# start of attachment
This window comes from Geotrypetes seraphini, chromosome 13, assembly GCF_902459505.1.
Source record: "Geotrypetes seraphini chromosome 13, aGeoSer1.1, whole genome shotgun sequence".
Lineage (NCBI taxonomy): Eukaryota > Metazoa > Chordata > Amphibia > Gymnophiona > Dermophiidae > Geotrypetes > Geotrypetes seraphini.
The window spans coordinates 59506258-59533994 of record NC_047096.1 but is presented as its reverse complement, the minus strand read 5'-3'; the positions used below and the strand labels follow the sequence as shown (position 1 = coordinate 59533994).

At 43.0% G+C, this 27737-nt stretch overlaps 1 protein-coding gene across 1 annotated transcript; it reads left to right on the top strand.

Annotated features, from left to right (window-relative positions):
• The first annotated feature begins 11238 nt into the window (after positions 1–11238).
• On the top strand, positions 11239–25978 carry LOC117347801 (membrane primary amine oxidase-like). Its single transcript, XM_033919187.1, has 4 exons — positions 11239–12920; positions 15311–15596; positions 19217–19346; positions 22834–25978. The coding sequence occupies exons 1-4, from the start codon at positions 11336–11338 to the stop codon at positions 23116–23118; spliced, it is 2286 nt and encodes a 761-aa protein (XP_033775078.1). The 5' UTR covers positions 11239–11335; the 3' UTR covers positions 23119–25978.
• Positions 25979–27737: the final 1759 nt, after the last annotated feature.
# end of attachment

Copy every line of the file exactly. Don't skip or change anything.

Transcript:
This window comes from Geotrypetes seraphini, chromosome 13, assembly GCF_902459505.1.
Source record: "Geotrypetes seraphini chromosome 13, aGeoSer1.1, whole genome shotgun sequence".
Lineage (NCBI taxonomy): Eukaryota > Metazoa > Chordata > Amphibia > Gymnophiona > Dermophiidae > Geotrypetes > Geotrypetes seraphini.
The window spans coordinates 59506258-59533994 of record NC_047096.1 but is presented as its reverse complement, the minus strand read 5'-3'; the positions used below and the strand labels follow the sequence as shown (position 1 = coordinate 59533994).

At 43.0% G+C, this 27737-nt stretch overlaps 1 protein-coding gene across 1 annotated transcript; it reads left to right on the top strand.

Annotated features, from left to right (window-relative positions):
• The first annotated feature begins 11238 nt into the window (after positions 1–11238).
• On the top strand, positions 11239–25978 carry LOC117347801 (membrane primary amine oxidase-like). Its single transcript, XM_033919187.1, has 4 exons — positions 11239–12920; positions 15311–15596; positions 19217–19346; positions 22834–25978. The coding sequence occupies exons 1-4, from the start codon at positions 11336–11338 to the stop codon at positions 23116–23118; spliced, it is 2286 nt and encodes a 761-aa protein (XP_033775078.1). The 5' UTR covers positions 11239–11335; the 3' UTR covers positions 23119–25978.
• Positions 25979–27737: the final 1759 nt, after the last annotated feature.